A common theme on this blog is the need for better information analysis capabilities. There’s nothing groundbreaking about the observation, which is probably why I keep running into stories that seemingly confirms the challenge we’re facing. A little while ago, Boing Boing pointed to a study on “visual working memory” in which the people who did well weren’t better at remembering things than other people – they were better at ignoring unimportant things.
“Until now, it’s been assumed that people with high capacity visual working memory had greater storage but actually, it’s about the bouncer – a neural mechanism that controls what information gets into awareness,” Vogel said.
The findings turn upside down the popular concept that a person’s memory capacity, which is strongly related to intelligence, is solely dependent upon the amount of information you can cram into your head at one time. These results have broad implications and may lead to developing more effective ways to optimize memory as well as improved diagnosis and treatment of cognitive deficits associated with attention deficit disorder and schizophrenia.
In Feedback and Analysis, I examined an aspect of how the human eye works:
So the brain gets some input from the eye, but it’s sending significantly more information towards the eye than it’s receiving. This implies that the brain is doing a lot of processing and extrapolation based on the information it’s been given. It seems that the information gathering part of the process, while important, is nowhere near as important as the analysis of that data. Sound familiar?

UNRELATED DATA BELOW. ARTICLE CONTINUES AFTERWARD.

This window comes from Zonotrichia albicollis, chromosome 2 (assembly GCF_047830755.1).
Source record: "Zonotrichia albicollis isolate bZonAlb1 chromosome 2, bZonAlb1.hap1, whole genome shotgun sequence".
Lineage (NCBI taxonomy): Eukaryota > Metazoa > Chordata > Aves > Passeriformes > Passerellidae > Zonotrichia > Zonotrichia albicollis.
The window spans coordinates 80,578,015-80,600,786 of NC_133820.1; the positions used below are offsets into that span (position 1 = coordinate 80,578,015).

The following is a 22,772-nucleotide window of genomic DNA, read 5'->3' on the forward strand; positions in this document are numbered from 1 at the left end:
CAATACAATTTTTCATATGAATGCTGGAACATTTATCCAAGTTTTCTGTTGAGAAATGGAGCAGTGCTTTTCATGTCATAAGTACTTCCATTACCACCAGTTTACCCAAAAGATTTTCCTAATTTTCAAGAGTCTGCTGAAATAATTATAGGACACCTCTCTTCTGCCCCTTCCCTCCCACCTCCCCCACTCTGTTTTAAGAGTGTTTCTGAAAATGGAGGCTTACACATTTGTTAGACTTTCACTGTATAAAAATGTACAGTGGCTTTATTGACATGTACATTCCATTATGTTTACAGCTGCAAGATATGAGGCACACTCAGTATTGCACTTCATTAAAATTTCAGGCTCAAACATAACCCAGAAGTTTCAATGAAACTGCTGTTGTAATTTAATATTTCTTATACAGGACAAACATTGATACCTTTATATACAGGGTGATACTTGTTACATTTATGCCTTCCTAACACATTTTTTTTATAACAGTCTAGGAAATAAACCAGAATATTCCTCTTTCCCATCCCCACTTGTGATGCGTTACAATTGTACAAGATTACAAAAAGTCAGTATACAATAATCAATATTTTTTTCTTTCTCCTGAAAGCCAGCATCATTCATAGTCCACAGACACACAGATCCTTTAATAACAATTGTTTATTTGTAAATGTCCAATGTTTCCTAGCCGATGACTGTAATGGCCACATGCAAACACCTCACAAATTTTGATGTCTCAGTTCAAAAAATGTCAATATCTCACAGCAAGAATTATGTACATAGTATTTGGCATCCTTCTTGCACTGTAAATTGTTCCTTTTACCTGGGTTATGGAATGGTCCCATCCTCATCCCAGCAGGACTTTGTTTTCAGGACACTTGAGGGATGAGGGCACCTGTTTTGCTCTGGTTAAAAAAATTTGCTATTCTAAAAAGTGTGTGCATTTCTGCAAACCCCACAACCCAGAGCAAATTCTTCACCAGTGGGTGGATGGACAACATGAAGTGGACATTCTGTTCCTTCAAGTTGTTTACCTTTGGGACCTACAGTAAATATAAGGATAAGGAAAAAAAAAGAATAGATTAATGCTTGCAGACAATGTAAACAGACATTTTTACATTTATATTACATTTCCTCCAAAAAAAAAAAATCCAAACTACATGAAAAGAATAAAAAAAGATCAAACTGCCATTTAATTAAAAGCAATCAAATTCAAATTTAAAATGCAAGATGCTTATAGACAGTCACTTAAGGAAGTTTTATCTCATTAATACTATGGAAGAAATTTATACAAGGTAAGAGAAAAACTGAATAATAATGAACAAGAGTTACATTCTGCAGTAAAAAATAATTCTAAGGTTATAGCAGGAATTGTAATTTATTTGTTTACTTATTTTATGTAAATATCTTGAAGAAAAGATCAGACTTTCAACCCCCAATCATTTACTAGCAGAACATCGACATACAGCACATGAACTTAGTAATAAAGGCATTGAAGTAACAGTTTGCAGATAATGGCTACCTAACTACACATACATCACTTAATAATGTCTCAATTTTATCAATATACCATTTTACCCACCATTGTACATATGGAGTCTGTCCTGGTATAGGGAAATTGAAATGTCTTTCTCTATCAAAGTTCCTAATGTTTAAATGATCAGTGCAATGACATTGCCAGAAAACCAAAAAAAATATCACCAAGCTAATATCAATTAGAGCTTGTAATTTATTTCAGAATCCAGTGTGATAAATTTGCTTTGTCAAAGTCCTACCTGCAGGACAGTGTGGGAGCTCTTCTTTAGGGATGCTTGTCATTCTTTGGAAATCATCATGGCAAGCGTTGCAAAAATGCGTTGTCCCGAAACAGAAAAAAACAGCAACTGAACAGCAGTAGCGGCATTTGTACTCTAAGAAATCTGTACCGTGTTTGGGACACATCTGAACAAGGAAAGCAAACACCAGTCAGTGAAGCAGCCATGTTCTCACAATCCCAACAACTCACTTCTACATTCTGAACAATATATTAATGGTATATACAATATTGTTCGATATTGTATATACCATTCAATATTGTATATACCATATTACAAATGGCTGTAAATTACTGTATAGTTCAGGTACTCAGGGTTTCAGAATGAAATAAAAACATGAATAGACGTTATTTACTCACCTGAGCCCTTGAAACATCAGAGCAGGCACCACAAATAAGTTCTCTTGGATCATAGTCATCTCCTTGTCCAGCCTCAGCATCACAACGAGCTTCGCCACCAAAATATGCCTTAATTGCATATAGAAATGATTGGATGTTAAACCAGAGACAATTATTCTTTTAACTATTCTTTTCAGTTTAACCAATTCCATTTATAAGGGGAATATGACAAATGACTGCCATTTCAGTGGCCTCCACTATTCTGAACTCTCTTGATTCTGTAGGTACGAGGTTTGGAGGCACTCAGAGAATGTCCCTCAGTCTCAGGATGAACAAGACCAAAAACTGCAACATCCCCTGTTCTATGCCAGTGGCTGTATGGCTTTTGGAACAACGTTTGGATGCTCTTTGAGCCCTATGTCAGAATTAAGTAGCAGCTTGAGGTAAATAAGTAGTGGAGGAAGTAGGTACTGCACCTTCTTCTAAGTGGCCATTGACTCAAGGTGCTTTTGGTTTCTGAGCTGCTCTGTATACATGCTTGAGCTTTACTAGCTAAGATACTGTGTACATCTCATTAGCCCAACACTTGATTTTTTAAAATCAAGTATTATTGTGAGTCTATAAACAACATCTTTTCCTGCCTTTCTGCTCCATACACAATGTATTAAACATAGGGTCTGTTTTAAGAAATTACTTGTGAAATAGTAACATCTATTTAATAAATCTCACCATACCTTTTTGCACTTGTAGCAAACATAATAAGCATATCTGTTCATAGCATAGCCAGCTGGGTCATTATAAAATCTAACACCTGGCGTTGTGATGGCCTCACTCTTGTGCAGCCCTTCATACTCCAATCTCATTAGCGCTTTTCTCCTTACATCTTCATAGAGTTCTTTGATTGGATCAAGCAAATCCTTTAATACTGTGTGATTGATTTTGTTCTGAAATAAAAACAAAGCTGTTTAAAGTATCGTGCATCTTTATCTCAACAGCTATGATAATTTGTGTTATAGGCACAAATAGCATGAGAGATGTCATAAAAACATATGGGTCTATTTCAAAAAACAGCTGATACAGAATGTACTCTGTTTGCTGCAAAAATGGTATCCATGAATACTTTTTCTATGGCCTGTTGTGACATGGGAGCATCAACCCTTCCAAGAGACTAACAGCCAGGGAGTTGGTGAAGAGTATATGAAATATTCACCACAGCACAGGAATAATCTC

Back in high school (and to a lesser extent, college), there were always people who worked extremely hard, but still couldn’t manage to get good grades. You know, the people who would spend 10 hours studying for a test and still bomb it. I used to infuriate these people. I spent comparatively little time studying, and I did better than them. Now, there were a lot of reasons for this, and most of them don’t have anything to do with me being smarter than anyone else. One thing I found was that if I paid attention in class, took good notes, and spent an honest amount of effort on homework, I didn’t need to spend that much time cramming before a test (shocking revelation, I know). Another thing was that I knew what to study. I didn’t waste time memorizing things that weren’t necessary. In other words, I was good at figuring out what to ignore.
Analysis of the data is extremely important, but you need to have the appropriate data to start with. When you think about it, much of analysis is really just figuring out what is unimportant. Once you remove the noise, you’re left with the signal and you just need to figure out what that signal is telling you. The problem right now is that we keep seeing new and exciting ways to collect more and more information withought a corresponding increase in analysis capabilities. This is an important technical challenge that we’ll have to overcome, and I think we’re starting to see the beginnings of a genuine solution. At this point another common theme on this blog will rear its ugly head. Like any other technological advance, systems that help us better analyze information will involve tradeoffs. More on this subject later this week…